history of depression and anxiety and determined that, despite these, he was capable
of sustaining unskilled work. (R. 85).
The ALJ discussed at length the effect of each impairment and considered all
of Lorenc’s symptoms when considering his heart condition, including fatigue and
lack of energy, which he asserts are symptoms of his depression. (R. at 80, 84; doc.
9 at 16). The record reveals that the ALJ understood her duty to consider the
combined effect of Lorenc’s impairments and did so in assessing his RFC. See Macia
v. Bowen, 829 F.2d 1009, 1012 (11th Cir.1987) (finding the ALJ considered the
claimant’s combined impairments because of his lengthy consideration of those
conditions and his well articulated findings as to their effect on the claimant).
2. Lorenc’s Ability to Perform Sedentary Work
Lorenc asserts that the ALJ’s determination that he could perform sedentary
work is not supported by substantial evidence. (Doc. 9 at 17-19). He asserts that, in
making this determination, the ALJ erroneously relied on his lack of chest pain while
walking on a treadmill during cardiac rehabilitation sessions. (Id. at 18-19). He
asserts that his peak exertional level of three METS during the sessions was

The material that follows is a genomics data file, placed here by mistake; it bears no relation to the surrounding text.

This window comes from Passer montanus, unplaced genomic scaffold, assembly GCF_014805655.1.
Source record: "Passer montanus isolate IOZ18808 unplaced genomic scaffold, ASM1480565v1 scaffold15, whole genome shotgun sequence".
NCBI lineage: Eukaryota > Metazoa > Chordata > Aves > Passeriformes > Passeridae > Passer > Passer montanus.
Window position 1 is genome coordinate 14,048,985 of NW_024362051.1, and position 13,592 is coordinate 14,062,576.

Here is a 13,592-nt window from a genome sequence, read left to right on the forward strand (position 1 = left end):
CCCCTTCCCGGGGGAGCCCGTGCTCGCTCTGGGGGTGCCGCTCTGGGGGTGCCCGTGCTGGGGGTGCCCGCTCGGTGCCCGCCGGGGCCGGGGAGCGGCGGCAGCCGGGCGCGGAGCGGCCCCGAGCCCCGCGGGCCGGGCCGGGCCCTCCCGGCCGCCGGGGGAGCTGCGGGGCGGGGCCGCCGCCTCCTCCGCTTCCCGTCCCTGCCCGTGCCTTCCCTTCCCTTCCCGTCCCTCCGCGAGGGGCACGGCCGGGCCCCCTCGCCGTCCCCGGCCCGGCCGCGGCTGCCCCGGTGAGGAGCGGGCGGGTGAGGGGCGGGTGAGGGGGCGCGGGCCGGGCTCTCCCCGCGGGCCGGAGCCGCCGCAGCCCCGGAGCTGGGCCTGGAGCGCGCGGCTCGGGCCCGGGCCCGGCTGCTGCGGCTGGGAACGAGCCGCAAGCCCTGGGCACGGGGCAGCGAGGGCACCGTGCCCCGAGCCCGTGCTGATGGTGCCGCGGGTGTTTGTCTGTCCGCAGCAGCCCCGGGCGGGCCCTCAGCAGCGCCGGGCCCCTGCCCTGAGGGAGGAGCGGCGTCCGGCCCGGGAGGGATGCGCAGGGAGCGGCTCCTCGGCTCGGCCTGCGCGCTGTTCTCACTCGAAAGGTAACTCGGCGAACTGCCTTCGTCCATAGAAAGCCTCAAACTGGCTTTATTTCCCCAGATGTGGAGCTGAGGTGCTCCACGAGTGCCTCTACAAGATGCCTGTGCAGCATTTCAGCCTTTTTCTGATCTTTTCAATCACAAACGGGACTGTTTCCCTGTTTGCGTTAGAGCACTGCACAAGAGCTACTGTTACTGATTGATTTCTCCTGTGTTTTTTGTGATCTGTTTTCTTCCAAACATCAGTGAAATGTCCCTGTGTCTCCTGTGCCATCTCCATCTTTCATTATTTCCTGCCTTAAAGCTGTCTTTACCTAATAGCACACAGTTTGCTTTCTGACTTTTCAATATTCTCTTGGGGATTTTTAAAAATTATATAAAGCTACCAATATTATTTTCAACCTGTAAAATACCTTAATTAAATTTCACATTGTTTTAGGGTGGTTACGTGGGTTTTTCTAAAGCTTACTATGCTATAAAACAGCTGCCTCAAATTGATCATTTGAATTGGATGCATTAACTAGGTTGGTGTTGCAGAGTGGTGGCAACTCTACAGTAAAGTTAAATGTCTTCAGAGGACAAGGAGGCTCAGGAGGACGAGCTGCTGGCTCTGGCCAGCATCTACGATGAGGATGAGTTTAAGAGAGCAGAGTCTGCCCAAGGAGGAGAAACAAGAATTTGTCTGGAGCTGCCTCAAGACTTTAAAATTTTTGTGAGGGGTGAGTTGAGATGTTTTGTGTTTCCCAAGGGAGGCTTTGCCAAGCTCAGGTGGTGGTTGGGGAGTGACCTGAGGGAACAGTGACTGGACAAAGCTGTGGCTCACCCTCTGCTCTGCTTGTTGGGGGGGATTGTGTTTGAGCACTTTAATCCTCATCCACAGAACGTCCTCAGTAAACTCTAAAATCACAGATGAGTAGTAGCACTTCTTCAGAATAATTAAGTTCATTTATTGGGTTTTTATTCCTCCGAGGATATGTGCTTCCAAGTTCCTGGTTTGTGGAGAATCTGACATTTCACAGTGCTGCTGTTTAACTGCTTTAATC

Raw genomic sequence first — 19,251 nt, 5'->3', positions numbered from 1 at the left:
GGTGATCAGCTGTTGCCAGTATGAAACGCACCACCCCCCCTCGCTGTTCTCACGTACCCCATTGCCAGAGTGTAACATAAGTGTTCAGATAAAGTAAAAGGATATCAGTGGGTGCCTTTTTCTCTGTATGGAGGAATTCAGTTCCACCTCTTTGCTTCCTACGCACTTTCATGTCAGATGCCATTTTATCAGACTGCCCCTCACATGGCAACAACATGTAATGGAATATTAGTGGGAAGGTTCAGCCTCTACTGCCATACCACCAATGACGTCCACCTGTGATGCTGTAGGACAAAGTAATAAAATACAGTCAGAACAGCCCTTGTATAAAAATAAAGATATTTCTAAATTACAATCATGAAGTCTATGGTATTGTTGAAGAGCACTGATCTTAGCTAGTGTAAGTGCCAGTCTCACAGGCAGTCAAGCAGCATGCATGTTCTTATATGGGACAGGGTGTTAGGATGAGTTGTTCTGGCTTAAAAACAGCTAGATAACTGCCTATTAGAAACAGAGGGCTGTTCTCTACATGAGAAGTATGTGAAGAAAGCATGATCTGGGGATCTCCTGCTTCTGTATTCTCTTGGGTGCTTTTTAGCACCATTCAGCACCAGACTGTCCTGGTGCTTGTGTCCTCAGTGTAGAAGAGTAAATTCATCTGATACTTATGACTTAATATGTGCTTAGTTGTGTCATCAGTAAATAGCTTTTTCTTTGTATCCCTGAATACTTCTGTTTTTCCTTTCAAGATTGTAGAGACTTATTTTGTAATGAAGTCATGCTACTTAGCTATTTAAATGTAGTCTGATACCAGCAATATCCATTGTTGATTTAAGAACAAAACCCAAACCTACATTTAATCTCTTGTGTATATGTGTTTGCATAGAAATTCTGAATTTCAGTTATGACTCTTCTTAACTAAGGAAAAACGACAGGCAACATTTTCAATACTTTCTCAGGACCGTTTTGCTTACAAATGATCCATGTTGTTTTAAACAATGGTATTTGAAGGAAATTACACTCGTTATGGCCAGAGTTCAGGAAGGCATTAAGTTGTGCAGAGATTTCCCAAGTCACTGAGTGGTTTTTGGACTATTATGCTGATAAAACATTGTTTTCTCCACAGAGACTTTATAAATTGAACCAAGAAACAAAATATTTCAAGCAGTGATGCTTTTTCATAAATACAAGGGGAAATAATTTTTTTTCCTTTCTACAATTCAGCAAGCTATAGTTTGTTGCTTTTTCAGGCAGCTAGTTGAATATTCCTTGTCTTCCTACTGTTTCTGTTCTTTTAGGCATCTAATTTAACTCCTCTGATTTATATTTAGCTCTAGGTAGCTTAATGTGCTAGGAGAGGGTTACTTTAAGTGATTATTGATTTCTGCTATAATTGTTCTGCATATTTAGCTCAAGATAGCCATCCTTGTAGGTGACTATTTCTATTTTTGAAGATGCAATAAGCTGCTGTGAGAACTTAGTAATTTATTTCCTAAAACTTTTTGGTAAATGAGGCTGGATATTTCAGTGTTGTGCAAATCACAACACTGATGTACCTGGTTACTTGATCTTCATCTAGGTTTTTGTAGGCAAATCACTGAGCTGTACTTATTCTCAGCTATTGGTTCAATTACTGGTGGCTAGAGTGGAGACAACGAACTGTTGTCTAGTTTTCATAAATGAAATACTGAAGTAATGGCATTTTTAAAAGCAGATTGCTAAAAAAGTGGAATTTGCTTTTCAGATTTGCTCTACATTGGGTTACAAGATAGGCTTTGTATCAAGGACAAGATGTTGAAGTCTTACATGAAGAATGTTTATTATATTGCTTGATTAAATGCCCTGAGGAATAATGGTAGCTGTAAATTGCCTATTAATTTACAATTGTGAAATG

insufficient to show that he could perform sedentary work. (Id.).
In assessing RFC, the Commissioner may consider the opinions of “acceptable
medical sources,” such as physicians and psychologists, and “other sources,” such as
nurse practitioners. 20 C.F.R. §§ 404.1513(a) & (d)(1), 416.913(a) & (d)(1).
Opinions of acceptable medical sources inform her decision as to whether the
claimant has an impairment. Id. §§ 404.1513(a), 416.913(a). She gives a treating
physician’s opinion controlling weight if it is “well-supported by medically
acceptable clinical and laboratory diagnostic techniques and is not inconsistent with
the other substantial evidence.” Id. §§ 404.1527(c)(2), 416.927(c)(2). Opinions of
other sources are relevant only to the severity of the impairment and how it affects the
claimant’s ability to work. Id. §§ 404.1513(d), 416.913(d). In weighing these
opinions, the Commissioner considers whether, and the extent to which, the source
examined and/or treated the claimant, the evidence supporting the opinion, whether
the opinion is consistent with the record, and the source’s specialty.
§§ 404.1527(c), 416.927(c).
The determination of the claimant’s RFC and whether he is disabled is reserved
to the Commissioner. Id. §§ 404.1527(d), 416.927(d). She gives no special
significance to opinions from medical sources on these issues. Id. §§ 404.1527(d)(3),
416.927(d)(3). She considers an RFC assessment done by a non-examining state
agency physician or psychologist as relevant to what the claimant can do. Id.
§§ 404.1513(c), 416.913(c).
Sedentary work involves lifting no more than 10 pounds at a time and
occasionally lifting or carrying articles like docket files, ledgers, and
small tools. Although a sedentary job is defined as one which involves
sitting, a certain amount of walking and standing is often necessary in
carrying out job duties. Jobs are sedentary if walking and standing are
required occasionally and other sedentary criteria are met. . . .